I'm not sure if I use my situation as an excuse for being in a bad mood, but I know there have been times when I use whatever situation I am in as an excuse for moodiness. It's not easy, but I know I need to not be "crabby," as we call it. It's especially convicting when your son requests prayer at school for mommy not to be crabby.

Another struggle might be in caring for our bodies. Fatigue gives way to overeating, and for some without the conviction against it, drinking alcohol in order to feel better. I tend to be one that enjoys snacking. I also have probably used my life situation as an excuse for not being in shape. I want to exercise, but I really do feel tired. The reality is that if I exercised, I would probably feel better. God wants us to take care of our body and not give in to what feels good to help us through our situations. Once you get into the habit of it, treating your body right does feel good.

I know we all have really difficult times. God gives us grace every day so that we can continue to follow Him. May we each use that grace that He offers.




Monday, December 8, 2014

Caregiving I

So when does taking care of your child become known as care giving? I suppose it is care giving from the beginning, but the type of care giving does not change like it does in a normal individual's life.

Care giving for those with special needs is like caring for a baby when they are up to adult sized. Sometimes they might act like an independent adult, and other times they might be more like a baby. Most likely you assist them with the necessities of life such as changing clothes, bathing, feeding, etc.

Some of those you care for may have serious medical needs in addition to perhaps having a feeding tube or a trach. Some may have lost their mental capacities, others may not know you from one day to the next due to Alzheimer's disease.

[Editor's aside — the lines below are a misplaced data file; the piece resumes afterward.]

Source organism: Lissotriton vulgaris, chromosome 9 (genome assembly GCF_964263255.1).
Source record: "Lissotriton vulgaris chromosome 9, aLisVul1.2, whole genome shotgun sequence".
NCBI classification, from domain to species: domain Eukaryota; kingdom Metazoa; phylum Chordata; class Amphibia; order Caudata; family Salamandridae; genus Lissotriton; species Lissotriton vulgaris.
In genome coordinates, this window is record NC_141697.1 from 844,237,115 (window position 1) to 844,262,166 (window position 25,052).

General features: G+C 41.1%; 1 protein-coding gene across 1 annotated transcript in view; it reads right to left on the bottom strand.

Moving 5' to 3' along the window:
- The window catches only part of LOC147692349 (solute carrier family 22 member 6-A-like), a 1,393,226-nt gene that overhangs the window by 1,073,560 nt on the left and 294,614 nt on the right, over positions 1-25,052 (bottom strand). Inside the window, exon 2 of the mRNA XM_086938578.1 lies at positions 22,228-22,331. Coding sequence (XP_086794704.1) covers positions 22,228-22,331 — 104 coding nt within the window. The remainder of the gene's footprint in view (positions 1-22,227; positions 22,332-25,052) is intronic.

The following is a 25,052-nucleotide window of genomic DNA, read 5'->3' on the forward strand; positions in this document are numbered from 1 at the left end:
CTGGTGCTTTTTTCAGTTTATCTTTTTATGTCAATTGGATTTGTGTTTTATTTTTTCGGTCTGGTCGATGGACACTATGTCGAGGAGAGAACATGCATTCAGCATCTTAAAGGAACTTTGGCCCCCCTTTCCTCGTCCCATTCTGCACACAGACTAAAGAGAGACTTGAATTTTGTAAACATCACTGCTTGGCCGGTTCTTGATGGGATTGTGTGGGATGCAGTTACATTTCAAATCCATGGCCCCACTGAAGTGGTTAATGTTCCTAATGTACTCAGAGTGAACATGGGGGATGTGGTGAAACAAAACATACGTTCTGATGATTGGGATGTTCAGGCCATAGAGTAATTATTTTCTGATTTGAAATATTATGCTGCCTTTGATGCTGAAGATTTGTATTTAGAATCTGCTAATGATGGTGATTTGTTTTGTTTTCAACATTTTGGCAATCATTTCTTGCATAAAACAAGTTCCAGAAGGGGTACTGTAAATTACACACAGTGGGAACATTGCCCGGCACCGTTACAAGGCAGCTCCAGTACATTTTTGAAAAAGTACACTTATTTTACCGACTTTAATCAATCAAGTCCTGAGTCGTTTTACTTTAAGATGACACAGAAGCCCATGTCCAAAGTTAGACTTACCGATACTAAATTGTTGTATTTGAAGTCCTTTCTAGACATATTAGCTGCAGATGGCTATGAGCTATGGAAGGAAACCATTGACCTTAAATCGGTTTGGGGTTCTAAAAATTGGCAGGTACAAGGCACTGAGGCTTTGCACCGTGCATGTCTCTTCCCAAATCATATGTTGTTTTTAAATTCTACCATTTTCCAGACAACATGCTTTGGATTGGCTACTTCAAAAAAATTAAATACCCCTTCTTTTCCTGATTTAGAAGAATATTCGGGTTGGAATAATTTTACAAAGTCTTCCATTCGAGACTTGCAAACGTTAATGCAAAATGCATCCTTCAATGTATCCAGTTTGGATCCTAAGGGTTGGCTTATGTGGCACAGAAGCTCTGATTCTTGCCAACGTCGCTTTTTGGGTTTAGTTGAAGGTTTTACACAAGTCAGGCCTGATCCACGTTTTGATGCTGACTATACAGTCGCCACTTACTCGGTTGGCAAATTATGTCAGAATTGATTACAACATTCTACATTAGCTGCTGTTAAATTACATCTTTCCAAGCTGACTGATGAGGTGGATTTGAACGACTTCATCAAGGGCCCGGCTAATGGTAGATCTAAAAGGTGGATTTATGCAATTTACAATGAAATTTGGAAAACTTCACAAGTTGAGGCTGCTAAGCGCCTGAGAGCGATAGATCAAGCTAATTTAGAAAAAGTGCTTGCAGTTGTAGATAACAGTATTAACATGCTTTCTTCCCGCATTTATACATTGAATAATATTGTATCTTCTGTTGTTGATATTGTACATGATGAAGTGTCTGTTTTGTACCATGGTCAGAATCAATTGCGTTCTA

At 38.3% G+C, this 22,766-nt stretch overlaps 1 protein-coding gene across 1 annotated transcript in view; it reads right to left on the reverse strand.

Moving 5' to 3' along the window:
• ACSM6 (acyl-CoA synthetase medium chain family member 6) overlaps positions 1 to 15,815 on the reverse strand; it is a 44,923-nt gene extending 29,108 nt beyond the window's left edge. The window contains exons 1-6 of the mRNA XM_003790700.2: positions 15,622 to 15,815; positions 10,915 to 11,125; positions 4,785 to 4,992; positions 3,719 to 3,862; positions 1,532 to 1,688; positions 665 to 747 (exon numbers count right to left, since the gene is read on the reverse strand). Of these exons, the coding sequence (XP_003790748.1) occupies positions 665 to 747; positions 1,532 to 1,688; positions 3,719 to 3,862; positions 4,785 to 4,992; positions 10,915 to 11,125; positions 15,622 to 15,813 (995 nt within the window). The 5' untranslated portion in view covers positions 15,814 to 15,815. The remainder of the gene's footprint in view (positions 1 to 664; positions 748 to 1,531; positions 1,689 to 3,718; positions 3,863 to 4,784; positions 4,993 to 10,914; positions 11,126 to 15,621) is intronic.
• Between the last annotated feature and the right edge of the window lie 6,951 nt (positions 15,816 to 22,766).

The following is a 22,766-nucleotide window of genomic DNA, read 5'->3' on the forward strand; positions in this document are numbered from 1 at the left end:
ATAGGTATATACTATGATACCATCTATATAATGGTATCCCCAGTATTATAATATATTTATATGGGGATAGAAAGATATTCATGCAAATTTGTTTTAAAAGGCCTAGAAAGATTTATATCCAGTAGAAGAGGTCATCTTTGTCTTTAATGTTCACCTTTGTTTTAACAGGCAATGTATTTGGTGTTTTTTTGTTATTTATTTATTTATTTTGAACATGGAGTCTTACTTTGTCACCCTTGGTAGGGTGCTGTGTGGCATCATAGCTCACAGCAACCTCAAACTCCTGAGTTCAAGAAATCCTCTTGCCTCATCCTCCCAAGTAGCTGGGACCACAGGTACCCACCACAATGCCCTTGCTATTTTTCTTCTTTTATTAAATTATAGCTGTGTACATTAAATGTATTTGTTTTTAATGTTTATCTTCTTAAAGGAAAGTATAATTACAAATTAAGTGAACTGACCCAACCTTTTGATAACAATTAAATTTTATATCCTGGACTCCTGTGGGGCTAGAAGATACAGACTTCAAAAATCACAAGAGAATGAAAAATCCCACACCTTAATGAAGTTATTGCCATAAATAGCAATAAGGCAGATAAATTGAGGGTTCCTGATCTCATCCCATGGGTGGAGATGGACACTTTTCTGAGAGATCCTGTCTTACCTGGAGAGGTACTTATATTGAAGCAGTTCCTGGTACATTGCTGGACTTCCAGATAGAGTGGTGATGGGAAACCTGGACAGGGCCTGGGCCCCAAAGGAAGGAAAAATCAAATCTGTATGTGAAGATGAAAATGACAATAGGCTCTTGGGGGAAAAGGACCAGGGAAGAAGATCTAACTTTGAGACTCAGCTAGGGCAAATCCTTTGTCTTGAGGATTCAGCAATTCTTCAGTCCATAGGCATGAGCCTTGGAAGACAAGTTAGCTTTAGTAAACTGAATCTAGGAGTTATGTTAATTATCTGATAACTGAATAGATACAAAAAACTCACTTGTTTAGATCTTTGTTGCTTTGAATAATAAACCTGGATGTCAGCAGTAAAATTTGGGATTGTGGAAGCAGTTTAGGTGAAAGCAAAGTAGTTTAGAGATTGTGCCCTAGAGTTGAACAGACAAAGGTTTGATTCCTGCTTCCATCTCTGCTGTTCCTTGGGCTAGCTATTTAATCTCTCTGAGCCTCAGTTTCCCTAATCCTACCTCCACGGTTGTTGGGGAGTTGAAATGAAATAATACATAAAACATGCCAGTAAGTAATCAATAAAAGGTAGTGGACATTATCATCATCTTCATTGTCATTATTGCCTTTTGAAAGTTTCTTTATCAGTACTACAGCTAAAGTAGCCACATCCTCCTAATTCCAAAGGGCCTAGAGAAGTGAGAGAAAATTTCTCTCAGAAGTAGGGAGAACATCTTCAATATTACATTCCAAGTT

The life of a care giver truly does differ from one situation to another. I recently ran across a post that said something to the affect of, "I'm a care giver, what's your superpower?" I personally am not a fan of posts like this. I don't think we should take pride in being a caregiver or make it seem like we live a much more difficult life. I know many of us do have hard times. I know many of my friends who are care givers live lives of loneliness and fatigue much more than I do.

I know sometimes I am guilty of thinking this way and having my own pity parties. Our lives are different. We don't get to go out anytime we want and get a regular babysitter. We have to schedule things based on tube feedings etc. There are hard things, but God is the one who put us here in this care giver place.

I call myself a care giver now to my almost three year old son. I was also a caregiver to a thirteen year old girl who had cerebral palsy. She was a special part of my life during some of my college time. She had the mentality of a three year old, but she could say "I love you." And she said it to me. There is really no comparison between caring for my own son with special needs and caring for this girl. Every situation is different.

What I know about care giving is that it takes sacrifice and it takes love. Care giving without love can be a miserable thing. You grow to love what is different about the person for whom you care. The crooked smile and crazy hair is what you love the most. It's who they are. The differences are who they become, because they do not know the normalcy of life.

Someday, my son might have more of a normal life than he has now. I hope that he will. Sometimes I look at a man in our church who has special needs. I believe he just turned 60 or 65. He is similar in mentality to my almost five year old son. It's hard, because it's not cute anymore, but as I look at him, I think about Trenton. I think about how I would want him loved in a church when I'm gone. We can all be care givers - even in our churches. I loved that he was showered with cards and gifts for his last birthday.

This is the first of many posts I will share on care giving.